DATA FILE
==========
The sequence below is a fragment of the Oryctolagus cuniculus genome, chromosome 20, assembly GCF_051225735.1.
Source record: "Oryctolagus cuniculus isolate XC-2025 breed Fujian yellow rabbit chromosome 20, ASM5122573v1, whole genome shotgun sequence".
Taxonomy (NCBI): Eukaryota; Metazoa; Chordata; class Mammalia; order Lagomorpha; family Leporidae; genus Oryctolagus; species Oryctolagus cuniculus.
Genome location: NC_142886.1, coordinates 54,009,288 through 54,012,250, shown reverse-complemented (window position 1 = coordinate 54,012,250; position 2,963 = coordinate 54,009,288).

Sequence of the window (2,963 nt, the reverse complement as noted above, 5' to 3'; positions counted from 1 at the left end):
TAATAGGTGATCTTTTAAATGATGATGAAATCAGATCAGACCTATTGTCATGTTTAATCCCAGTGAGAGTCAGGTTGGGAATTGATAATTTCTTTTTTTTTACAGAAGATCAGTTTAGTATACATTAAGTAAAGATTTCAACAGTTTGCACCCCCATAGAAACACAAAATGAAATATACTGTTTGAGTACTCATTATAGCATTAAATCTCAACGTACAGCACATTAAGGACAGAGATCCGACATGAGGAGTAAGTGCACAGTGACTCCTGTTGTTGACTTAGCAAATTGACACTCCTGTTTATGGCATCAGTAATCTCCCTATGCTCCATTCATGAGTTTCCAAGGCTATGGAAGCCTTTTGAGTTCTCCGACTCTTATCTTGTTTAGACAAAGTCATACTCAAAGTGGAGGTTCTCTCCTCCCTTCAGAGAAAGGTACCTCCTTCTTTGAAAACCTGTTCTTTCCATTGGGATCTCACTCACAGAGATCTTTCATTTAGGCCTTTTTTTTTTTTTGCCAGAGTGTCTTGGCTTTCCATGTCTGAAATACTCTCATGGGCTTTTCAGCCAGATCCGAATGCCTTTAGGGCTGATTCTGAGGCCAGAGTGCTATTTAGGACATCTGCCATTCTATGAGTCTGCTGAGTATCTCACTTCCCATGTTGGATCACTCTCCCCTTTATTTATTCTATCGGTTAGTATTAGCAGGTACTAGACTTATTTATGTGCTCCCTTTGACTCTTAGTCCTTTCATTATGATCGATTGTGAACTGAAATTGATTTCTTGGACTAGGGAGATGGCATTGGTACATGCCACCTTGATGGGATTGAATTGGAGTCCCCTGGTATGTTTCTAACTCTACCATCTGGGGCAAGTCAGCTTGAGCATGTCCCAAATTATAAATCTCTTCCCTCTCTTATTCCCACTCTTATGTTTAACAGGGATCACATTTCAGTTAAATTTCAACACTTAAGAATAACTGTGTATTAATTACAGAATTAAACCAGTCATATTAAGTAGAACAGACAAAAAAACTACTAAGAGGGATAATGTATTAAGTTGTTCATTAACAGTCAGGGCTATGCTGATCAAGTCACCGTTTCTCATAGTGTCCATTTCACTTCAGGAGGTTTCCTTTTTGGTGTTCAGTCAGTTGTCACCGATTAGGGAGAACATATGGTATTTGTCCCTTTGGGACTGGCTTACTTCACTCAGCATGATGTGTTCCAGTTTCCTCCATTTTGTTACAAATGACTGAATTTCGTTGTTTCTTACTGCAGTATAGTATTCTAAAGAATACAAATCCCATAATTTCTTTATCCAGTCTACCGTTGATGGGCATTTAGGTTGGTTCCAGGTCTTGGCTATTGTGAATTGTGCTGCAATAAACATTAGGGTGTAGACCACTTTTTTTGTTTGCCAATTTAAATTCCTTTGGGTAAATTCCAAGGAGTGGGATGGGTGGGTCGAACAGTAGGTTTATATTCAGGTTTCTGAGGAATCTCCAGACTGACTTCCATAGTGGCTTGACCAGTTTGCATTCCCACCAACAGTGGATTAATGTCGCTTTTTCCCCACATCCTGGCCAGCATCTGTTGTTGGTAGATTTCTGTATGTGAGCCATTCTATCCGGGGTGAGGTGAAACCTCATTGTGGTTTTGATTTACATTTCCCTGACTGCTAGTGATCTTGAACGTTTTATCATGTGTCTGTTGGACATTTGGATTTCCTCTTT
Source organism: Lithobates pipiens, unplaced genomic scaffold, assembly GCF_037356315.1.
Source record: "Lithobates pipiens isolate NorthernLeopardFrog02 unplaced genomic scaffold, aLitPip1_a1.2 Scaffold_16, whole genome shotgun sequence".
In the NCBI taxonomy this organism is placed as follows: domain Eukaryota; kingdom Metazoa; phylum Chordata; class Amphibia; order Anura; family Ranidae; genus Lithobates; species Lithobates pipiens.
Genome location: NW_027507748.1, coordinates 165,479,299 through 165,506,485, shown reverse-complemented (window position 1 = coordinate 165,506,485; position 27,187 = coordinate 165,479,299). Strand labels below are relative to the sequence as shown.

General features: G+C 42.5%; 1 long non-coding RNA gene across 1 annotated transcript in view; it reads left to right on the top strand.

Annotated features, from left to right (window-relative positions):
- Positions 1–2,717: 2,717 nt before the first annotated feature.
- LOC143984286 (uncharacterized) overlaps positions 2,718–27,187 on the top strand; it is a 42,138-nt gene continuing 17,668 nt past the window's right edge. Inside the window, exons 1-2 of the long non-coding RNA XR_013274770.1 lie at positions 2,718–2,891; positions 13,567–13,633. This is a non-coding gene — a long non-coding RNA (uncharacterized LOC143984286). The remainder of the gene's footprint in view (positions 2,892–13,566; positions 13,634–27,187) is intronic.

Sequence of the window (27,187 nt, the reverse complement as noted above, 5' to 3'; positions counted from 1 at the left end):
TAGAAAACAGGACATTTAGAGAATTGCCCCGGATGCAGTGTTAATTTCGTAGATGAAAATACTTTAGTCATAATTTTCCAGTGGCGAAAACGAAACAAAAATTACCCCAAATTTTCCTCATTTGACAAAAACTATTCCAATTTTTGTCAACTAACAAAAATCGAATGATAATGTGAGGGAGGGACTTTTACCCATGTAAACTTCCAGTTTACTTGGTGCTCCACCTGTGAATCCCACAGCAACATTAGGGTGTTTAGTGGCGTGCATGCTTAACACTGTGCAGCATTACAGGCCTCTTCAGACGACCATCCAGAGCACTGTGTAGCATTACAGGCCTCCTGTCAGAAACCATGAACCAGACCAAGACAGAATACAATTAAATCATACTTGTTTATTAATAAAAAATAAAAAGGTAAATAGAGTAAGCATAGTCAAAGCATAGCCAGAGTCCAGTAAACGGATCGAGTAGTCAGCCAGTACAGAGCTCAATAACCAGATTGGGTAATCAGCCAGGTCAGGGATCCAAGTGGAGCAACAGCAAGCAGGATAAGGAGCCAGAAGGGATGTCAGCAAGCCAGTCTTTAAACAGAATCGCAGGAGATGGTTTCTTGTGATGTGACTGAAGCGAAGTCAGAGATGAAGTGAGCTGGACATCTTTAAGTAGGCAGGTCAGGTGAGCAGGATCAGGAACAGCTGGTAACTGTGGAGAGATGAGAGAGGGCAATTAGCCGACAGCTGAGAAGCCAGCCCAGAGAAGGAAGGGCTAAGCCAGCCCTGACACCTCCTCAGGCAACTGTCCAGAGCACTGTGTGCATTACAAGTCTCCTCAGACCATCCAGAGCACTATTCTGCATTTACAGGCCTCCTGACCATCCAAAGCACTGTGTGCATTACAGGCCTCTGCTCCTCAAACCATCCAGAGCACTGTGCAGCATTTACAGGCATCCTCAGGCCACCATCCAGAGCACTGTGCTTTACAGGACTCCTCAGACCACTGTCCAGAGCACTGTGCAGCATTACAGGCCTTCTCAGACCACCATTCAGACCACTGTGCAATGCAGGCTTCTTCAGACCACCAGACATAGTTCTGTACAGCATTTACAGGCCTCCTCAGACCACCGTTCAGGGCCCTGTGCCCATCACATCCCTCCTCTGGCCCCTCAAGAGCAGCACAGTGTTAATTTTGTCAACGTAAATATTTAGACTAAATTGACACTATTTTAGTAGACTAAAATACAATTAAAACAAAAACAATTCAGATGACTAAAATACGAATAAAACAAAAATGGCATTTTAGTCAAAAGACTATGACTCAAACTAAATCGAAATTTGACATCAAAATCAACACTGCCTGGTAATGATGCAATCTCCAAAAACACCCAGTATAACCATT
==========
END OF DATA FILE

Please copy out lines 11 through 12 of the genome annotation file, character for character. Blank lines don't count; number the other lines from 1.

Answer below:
General features: G+C 42.5%; 1 long non-coding RNA gene across 1 annotated transcript in view; it reads left to right on the top strand.

Annotated features, from left to right (window-relative positions):